Since I never code in Flash IDE anymore, and that I use FlashDevelop daily, in this review of FDT I shall present a view that’s unique by comparing the two. I am no Flex developer and chances to use MXML is far in between, so this review will also be focused on using FDT to code ActionScript.
After using the Gaia Framework to generate the core files for me, importing them into a new project in the workspace was pretty easy.
Flash Explorer (Pane) -> Right Click -> Import… -> General -> File System
It took me a while to understand that I have to set the “Source Folder” for the codes to parse.
Flash Explorer (Pane) -> Right Click on folder -> Source Folder -> Add to Classpath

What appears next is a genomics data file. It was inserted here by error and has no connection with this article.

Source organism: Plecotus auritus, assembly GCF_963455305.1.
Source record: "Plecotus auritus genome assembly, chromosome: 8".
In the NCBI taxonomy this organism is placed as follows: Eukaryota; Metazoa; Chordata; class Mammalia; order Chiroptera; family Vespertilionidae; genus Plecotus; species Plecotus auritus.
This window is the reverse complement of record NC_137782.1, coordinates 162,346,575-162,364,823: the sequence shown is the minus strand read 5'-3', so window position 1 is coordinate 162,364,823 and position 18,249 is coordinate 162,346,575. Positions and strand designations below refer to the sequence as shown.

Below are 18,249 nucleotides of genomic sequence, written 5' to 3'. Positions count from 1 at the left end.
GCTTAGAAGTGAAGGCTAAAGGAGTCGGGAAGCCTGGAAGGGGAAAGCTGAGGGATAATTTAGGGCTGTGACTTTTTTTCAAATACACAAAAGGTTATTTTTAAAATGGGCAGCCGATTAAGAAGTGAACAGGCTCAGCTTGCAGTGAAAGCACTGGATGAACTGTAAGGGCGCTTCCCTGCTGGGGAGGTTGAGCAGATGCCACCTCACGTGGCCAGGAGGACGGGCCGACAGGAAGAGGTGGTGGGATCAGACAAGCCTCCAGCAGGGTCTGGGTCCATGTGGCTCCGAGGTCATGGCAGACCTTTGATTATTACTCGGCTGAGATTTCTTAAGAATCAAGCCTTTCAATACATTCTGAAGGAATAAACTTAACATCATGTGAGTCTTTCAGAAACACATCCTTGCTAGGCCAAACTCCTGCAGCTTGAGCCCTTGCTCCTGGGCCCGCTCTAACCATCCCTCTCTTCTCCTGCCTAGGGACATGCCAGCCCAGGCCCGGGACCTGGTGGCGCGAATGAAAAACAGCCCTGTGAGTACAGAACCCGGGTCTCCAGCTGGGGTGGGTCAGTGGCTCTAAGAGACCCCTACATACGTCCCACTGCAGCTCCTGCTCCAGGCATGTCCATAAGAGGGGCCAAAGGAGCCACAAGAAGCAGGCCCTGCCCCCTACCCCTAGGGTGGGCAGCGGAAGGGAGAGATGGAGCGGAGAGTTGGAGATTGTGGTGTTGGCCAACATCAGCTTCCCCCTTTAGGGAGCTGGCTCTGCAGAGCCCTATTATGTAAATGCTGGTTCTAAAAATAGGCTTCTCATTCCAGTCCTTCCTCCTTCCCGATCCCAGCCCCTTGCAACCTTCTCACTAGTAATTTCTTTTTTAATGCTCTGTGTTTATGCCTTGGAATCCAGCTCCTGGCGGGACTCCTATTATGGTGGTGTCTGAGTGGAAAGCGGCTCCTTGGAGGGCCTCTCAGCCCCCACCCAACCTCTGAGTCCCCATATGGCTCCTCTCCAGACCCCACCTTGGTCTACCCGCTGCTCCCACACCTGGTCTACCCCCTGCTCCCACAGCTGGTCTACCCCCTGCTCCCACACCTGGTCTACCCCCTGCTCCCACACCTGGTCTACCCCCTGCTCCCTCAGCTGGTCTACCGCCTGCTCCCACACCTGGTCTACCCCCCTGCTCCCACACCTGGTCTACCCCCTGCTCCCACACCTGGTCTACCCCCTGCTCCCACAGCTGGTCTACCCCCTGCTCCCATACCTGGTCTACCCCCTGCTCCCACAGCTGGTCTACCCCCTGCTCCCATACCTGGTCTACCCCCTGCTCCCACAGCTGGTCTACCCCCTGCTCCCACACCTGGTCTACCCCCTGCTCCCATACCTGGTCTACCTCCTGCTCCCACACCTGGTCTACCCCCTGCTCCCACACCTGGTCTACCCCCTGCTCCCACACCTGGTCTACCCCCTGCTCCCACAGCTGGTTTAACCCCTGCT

Code Warnings / Errors
Right after parsing the codes, the “Problems” pane became full of warnings (400+ to be exact). While I think it’s very useful to know about warnings and errors, showing me all the warnings found in the Gaia Framework and TweenLite were too much for me. If my code has a warning now, I will probably not notice since I’m never going to sieve through all those warnings to find mine.
It’ll be better if there’s a function to NOT SHOW the warnings from certain packages/classes.
[UPDATE 2: As highlighted by Maxim, Eclipse has a filter mechanism (Configure the filters to be applied to this view) for the “Problems” View (upper right corner of the view).]
This way, we don’t have to sieve through codes that have warnings that were not written by us in the first place.
What’s good however, is that errors are made known to me while I’m typing, and I can immediate correct it. This is invaluable and something that FlashDevelop doesn’t provide. Solid feature.